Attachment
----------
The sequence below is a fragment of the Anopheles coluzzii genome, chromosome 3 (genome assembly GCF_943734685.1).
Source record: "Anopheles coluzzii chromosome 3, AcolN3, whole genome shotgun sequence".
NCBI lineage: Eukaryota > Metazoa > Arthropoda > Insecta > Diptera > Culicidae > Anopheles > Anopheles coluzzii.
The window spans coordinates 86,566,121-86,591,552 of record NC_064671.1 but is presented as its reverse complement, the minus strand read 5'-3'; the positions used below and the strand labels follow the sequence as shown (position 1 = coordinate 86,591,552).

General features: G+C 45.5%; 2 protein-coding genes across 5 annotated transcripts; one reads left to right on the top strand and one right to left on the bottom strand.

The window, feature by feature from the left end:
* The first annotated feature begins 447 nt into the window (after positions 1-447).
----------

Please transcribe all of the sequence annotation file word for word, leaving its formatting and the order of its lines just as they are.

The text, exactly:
The sequence below is a fragment of the Anopheles coluzzii genome, chromosome 3 (genome assembly GCF_943734685.1).
Source record: "Anopheles coluzzii chromosome 3, AcolN3, whole genome shotgun sequence".
NCBI lineage: Eukaryota > Metazoa > Arthropoda > Insecta > Diptera > Culicidae > Anopheles > Anopheles coluzzii.
The window spans coordinates 86,566,121-86,591,552 of record NC_064671.1 but is presented as its reverse complement, the minus strand read 5'-3'; the positions used below and the strand labels follow the sequence as shown (position 1 = coordinate 86,591,552).

General features: G+C 45.5%; 2 protein-coding genes across 5 annotated transcripts; one reads left to right on the top strand and one right to left on the bottom strand.

The window, feature by feature from the left end:
* The first annotated feature begins 447 nt into the window (after positions 1-447).